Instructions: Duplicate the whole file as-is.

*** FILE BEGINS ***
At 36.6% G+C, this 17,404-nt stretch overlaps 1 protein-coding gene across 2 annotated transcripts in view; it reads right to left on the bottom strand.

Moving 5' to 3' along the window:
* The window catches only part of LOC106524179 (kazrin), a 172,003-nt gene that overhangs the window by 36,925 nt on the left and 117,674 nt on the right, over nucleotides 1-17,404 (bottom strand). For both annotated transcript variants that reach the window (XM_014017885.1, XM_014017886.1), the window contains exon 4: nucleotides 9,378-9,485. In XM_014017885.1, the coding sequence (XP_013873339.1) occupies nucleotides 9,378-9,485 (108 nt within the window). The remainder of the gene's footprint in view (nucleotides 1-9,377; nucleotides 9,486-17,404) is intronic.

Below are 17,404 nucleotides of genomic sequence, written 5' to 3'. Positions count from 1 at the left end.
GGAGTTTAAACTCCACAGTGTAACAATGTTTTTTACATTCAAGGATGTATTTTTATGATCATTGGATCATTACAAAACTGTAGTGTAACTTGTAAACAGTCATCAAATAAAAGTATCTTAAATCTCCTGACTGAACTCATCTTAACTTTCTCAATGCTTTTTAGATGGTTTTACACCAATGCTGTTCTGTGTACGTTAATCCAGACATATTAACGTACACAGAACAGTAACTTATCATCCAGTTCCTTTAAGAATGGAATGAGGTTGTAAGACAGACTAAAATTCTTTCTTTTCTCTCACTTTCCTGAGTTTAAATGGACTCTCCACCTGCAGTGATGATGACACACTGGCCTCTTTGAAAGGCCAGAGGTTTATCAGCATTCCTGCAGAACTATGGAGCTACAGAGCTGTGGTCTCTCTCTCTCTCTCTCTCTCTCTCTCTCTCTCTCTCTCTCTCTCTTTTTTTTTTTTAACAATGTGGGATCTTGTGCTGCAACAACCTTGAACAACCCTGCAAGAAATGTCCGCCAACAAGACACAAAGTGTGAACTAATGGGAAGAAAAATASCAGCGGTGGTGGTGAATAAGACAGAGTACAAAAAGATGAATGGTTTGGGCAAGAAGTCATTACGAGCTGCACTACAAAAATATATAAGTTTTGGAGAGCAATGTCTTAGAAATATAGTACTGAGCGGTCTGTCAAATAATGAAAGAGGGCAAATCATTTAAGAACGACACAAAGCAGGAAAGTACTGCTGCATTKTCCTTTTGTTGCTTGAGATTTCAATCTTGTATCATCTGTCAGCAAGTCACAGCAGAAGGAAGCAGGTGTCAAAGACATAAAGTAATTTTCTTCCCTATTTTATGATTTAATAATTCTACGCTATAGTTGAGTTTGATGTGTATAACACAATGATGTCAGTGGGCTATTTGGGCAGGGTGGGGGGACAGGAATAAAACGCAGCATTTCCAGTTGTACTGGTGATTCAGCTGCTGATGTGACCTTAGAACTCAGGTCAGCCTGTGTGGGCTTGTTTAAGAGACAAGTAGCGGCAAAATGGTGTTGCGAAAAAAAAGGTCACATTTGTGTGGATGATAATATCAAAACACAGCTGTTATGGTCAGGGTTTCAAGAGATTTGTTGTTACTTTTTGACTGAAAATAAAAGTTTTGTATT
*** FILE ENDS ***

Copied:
At 36.6% G+C, this 17,404-nt stretch overlaps 1 protein-coding gene across 2 annotated transcripts in view; it reads right to left on the bottom strand.

Moving 5' to 3' along the window:
* The window catches only part of LOC106524179 (kazrin), a 172,003-nt gene that overhangs the window by 36,925 nt on the left and 117,674 nt on the right, over nucleotides 1-17,404 (bottom strand). For both annotated transcript variants that reach the window (XM_014017885.1, XM_014017886.1), the window contains exon 4: nucleotides 9,378-9,485. In XM_014017885.1, the coding sequence (XP_013873339.1) occupies nucleotides 9,378-9,485 (108 nt within the window). The remainder of the gene's footprint in view (nucleotides 1-9,377; nucleotides 9,486-17,404) is intronic.

Below are 17,404 nucleotides of genomic sequence, written 5' to 3'. Positions count from 1 at the left end.
GGAGTTTAAACTCCACAGTGTAACAATGTTTTTTACATTCAAGGATGTATTTTTATGATCATTGGATCATTACAAAACTGTAGTGTAACTTGTAAACAGTCATCAAATAAAAGTATCTTAAATCTCCTGACTGAACTCATCTTAACTTTCTCAATGCTTTTTAGATGGTTTTACACCAATGCTGTTCTGTGTACGTTAATCCAGACATATTAACGTACACAGAACAGTAACTTATCATCCAGTTCCTTTAAGAATGGAATGAGGTTGTAAGACAGACTAAAATTCTTTCTTTTCTCTCACTTTCCTGAGTTTAAATGGACTCTCCACCTGCAGTGATGATGACACACTGGCCTCTTTGAAAGGCCAGAGGTTTATCAGCATTCCTGCAGAACTATGGAGCTACAGAGCTGTGGTCTCTCTCTCTCTCTCTCTCTCTCTCTCTCTCTCTCTCTCTCTCTCTTTTTTTTTTTTAACAATGTGGGATCTTGTGCTGCAACAACCTTGAACAACCCTGCAAGAAATGTCCGCCAACAAGACACAAAGTGTGAACTAATGGGAAGAAAAATASCAGCGGTGGTGGTGAATAAGACAGAGTACAAAAAGATGAATGGTTTGGGCAAGAAGTCATTACGAGCTGCACTACAAAAATATATAAGTTTTGGAGAGCAATGTCTTAGAAATATAGTACTGAGCGGTCTGTCAAATAATGAAAGAGGGCAAATCATTTAAGAACGACACAAAGCAGGAAAGTACTGCTGCATTKTCCTTTTGTTGCTTGAGATTTCAATCTTGTATCATCTGTCAGCAAGTCACAGCAGAAGGAAGCAGGTGTCAAAGACATAAAGTAATTTTCTTCCCTATTTTATGATTTAATAATTCTACGCTATAGTTGAGTTTGATGTGTATAACACAATGATGTCAGTGGGCTATTTGGGCAGGGTGGGGGGACAGGAATAAAACGCAGCATTTCCAGTTGTACTGGTGATTCAGCTGCTGATGTGACCTTAGAACTCAGGTCAGCCTGTGTGGGCTTGTTTAAGAGACAAGTAGCGGCAAAATGGTGTTGCGAAAAAAAAGGTCACATTTGTGTGGATGATAATATCAAAACACAGCTGTTATGGTCAGGGTTTCAAGAGATTTGTTGTTACTTTTTGACTGAAAATAAAAGTTTTGTATT